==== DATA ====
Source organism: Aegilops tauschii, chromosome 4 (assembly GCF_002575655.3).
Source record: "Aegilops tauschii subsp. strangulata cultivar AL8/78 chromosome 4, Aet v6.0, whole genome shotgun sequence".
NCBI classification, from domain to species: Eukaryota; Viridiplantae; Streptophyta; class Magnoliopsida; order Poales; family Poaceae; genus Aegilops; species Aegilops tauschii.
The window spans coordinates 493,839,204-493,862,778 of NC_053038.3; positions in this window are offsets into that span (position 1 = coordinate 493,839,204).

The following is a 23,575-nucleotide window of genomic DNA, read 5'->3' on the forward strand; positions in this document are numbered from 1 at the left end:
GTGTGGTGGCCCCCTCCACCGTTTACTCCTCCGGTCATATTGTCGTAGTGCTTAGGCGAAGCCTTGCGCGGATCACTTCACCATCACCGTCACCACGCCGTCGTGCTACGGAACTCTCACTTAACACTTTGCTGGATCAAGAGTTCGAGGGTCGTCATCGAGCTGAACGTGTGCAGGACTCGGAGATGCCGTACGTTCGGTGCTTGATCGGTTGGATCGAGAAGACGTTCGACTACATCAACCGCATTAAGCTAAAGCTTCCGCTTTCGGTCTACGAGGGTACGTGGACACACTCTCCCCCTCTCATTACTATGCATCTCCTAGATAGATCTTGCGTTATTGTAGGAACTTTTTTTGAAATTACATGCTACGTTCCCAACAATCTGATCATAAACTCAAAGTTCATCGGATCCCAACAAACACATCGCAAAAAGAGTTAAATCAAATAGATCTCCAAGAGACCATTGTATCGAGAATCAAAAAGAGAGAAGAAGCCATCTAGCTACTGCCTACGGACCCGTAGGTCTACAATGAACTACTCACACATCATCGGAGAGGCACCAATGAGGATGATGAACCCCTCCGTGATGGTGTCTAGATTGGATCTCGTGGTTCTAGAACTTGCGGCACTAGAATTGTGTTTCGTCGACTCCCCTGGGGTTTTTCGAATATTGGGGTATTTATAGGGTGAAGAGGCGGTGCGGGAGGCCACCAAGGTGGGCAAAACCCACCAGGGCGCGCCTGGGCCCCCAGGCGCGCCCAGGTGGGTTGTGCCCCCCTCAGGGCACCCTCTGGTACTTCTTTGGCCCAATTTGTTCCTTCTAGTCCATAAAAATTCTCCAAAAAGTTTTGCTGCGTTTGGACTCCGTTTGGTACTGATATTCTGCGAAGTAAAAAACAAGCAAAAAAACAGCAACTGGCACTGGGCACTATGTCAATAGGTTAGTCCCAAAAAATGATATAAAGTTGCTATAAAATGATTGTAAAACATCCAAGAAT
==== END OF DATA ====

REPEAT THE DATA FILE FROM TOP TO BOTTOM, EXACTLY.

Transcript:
Source organism: Aegilops tauschii, chromosome 4 (assembly GCF_002575655.3).
Source record: "Aegilops tauschii subsp. strangulata cultivar AL8/78 chromosome 4, Aet v6.0, whole genome shotgun sequence".
NCBI classification, from domain to species: Eukaryota; Viridiplantae; Streptophyta; class Magnoliopsida; order Poales; family Poaceae; genus Aegilops; species Aegilops tauschii.
The window spans coordinates 493,839,204-493,862,778 of NC_053038.3; positions in this window are offsets into that span (position 1 = coordinate 493,839,204).

The following is a 23,575-nucleotide window of genomic DNA, read 5'->3' on the forward strand; positions in this document are numbered from 1 at the left end:
GTGTGGTGGCCCCCTCCACCGTTTACTCCTCCGGTCATATTGTCGTAGTGCTTAGGCGAAGCCTTGCGCGGATCACTTCACCATCACCGTCACCACGCCGTCGTGCTACGGAACTCTCACTTAACACTTTGCTGGATCAAGAGTTCGAGGGTCGTCATCGAGCTGAACGTGTGCAGGACTCGGAGATGCCGTACGTTCGGTGCTTGATCGGTTGGATCGAGAAGACGTTCGACTACATCAACCGCATTAAGCTAAAGCTTCCGCTTTCGGTCTACGAGGGTACGTGGACACACTCTCCCCCTCTCATTACTATGCATCTCCTAGATAGATCTTGCGTTATTGTAGGAACTTTTTTTGAAATTACATGCTACGTTCCCAACAATCTGATCATAAACTCAAAGTTCATCGGATCCCAACAAACACATCGCAAAAAGAGTTAAATCAAATAGATCTCCAAGAGACCATTGTATCGAGAATCAAAAAGAGAGAAGAAGCCATCTAGCTACTGCCTACGGACCCGTAGGTCTACAATGAACTACTCACACATCATCGGAGAGGCACCAATGAGGATGATGAACCCCTCCGTGATGGTGTCTAGATTGGATCTCGTGGTTCTAGAACTTGCGGCACTAGAATTGTGTTTCGTCGACTCCCCTGGGGTTTTTCGAATATTGGGGTATTTATAGGGTGAAGAGGCGGTGCGGGAGGCCACCAAGGTGGGCAAAACCCACCAGGGCGCGCCTGGGCCCCCAGGCGCGCCCAGGTGGGTTGTGCCCCCCTCAGGGCACCCTCTGGTACTTCTTTGGCCCAATTTGTTCCTTCTAGTCCATAAAAATTCTCCAAAAAGTTTTGCTGCGTTTGGACTCCGTTTGGTACTGATATTCTGCGAAGTAAAAAACAAGCAAAAAAACAGCAACTGGCACTGGGCACTATGTCAATAGGTTAGTCCCAAAAAATGATATAAAGTTGCTATAAAATGATTGTAAAACATCCAAGAAT